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May 2016 – Jay Kaufmann
In his upcoming series of articles, Jay Kaufmann will share advice for designers and researchers gleaned from his intensive and extensive experience as a UX hiring manager at Zalando. Jay sees over 100 applications per month, interviews just under 2 designers per day, and has hired a dozen UXers over the past 12 months.
Last week I turned down an applicant based on his not-relevant-to-what-we-need cover letter and a quick double-check of his CV. I mentioned, as an aside, that he should have included a portfolio.
In fact, he did.
It was a link at the bottom of his cover letter. I missed it.
Now, I don’t mind links. Some UX recruiters insist you send a PDF portfolio, but I don’t care what form your portfolio takes. I am looking at your application in a series of browser tabs anyway, and I like interactivity.
Just keep in mind that a link is harder to find than an attachment.
In the tool we use to manage your application (and in many other recruiting UIs), an attachment is 20x bigger, shown with a preview and located in a consistent place. It’s easy to find.
If you submit your portfolio as a link in the defined field on our website when you apply, it will show up in a consistent place. But given that most applicants don’t use it, I’m not primed to look there first. I’m not primed to look anywhere first because portfolio links are all over the map in the applications I see — sometimes in the header, sometimes in the text, sometimes in the footer … of either the CV or the cover letter.
And pretty much always only once.
How can you make sure I get to your online work fast? Applicants who used these strategies led me to their portfolio faster:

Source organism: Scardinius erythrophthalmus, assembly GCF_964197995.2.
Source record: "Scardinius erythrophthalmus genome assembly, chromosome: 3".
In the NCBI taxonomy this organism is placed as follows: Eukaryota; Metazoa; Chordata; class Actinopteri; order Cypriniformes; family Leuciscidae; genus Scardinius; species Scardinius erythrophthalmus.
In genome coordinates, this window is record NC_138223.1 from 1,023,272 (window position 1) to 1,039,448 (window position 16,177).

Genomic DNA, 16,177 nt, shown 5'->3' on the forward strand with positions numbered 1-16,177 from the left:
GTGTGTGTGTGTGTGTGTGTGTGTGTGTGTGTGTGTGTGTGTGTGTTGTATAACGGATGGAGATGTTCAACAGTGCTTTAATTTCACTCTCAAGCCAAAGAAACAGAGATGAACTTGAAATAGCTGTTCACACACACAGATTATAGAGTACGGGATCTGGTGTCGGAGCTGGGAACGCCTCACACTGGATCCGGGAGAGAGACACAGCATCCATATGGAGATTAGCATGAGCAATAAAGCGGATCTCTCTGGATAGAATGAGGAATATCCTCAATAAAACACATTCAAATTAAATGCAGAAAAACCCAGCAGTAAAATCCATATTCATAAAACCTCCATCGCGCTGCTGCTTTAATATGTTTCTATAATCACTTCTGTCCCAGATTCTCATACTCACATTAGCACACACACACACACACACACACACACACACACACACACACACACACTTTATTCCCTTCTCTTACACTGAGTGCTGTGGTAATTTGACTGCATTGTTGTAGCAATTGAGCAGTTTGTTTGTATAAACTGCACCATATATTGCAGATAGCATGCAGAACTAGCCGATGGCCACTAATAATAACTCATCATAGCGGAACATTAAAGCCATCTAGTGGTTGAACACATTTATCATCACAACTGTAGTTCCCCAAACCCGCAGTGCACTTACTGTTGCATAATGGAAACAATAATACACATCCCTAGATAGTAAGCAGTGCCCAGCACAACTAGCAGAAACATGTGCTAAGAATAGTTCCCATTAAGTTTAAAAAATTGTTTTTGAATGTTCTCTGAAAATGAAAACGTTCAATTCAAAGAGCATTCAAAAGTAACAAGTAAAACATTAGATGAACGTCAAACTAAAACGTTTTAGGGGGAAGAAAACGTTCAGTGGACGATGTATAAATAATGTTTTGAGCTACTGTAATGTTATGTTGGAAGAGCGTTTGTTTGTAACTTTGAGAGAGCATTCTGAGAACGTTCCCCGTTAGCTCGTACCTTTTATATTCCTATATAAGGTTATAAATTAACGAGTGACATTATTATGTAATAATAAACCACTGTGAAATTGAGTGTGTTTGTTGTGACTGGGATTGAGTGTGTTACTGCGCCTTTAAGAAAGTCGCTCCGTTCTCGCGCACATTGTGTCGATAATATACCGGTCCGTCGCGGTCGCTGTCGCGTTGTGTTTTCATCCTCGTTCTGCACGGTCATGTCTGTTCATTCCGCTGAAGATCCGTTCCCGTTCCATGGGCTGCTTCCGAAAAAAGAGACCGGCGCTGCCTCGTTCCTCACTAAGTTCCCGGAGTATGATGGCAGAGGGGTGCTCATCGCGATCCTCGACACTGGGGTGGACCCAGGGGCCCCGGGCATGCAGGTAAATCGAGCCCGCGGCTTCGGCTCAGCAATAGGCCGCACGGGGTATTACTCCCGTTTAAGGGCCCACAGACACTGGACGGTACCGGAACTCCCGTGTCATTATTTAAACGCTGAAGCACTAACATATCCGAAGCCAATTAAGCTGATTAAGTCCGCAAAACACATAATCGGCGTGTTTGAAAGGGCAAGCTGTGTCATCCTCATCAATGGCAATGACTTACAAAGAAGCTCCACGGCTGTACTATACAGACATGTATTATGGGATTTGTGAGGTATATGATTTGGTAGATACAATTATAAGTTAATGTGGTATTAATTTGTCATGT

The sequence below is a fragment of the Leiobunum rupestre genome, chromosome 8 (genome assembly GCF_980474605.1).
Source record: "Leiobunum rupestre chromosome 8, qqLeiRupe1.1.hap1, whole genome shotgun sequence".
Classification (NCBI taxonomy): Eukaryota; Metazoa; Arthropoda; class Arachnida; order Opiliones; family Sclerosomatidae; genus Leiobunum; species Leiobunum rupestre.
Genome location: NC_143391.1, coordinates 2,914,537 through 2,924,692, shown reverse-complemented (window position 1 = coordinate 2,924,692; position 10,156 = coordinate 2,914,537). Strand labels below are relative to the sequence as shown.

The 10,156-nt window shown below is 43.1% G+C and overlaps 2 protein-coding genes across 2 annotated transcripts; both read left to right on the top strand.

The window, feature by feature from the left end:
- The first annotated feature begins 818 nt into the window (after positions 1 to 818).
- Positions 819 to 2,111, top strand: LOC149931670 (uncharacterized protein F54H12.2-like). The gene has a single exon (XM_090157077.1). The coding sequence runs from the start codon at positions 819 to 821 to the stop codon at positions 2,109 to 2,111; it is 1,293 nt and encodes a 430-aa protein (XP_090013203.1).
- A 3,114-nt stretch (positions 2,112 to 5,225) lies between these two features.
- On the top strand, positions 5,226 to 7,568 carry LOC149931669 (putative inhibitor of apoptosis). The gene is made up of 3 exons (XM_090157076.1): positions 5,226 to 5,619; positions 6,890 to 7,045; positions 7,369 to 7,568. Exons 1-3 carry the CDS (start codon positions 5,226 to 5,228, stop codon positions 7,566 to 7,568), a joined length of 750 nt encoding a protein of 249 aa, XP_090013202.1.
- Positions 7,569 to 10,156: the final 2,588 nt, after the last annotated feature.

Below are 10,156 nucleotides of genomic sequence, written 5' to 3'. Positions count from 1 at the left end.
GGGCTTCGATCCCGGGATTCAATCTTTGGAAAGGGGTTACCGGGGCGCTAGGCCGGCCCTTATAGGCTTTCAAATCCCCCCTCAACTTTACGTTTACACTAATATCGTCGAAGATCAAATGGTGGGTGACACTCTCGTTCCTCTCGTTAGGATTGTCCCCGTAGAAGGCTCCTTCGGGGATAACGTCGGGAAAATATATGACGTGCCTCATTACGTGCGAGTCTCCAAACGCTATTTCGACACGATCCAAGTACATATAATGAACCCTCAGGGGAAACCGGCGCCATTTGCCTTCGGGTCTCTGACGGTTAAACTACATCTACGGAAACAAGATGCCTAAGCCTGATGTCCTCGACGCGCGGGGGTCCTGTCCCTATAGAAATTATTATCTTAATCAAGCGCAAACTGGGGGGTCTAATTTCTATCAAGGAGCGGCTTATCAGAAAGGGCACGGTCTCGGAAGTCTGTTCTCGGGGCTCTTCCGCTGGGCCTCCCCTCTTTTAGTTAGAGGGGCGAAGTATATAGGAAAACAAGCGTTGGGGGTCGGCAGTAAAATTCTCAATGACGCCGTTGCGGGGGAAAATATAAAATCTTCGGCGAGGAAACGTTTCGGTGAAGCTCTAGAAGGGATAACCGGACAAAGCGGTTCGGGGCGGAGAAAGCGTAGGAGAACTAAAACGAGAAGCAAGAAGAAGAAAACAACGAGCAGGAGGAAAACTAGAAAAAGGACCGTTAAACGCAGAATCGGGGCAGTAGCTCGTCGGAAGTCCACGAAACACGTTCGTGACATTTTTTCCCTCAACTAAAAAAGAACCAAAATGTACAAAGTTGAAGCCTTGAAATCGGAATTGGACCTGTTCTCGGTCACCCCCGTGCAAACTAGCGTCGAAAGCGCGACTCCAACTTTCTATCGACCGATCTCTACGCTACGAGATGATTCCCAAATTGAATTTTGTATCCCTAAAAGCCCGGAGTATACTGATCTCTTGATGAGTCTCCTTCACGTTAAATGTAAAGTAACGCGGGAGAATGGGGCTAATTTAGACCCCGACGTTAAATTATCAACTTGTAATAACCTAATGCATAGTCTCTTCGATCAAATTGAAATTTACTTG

- Repeat the portfolio link in both header and body text — and on both CV and cover letter.
- Make it stand alone: Make it a single bullet or get some white space around it.
- Place your portfolio link in a separate document attached to your application.
- Include both a hyperlink and the full text of the URL. (In certain application management software, the preview of the resume doesn’t properly support PDF hyperlinks.)
- Include several deep links to highlight the most relevant work. This does double-duty since the list of links takes up more space (and thus gets more attention) and helps me get to the most meaningful examples first.
Your portfolio is the most important part of your application, so I’m itching to see it. If you follow some of the advice above, you will make my life a little easier. With less friction finding your work, I can more fully enjoy the designs themselves. For your thoughtful designing of information with the hiring manager’s joy of use in mind, I say “Thank you!”
Jay Kaufmann is currently “UX Lead: Talent” at Zalando. He has been designing interfaces since 1996. He built up user experience teams at two previous companies and hired designers for a half-dozen clients as a consultant before joining Zalando.
Source link http://www.uxswitch.com/make-sure-your-ux-portfolio-gets-seen/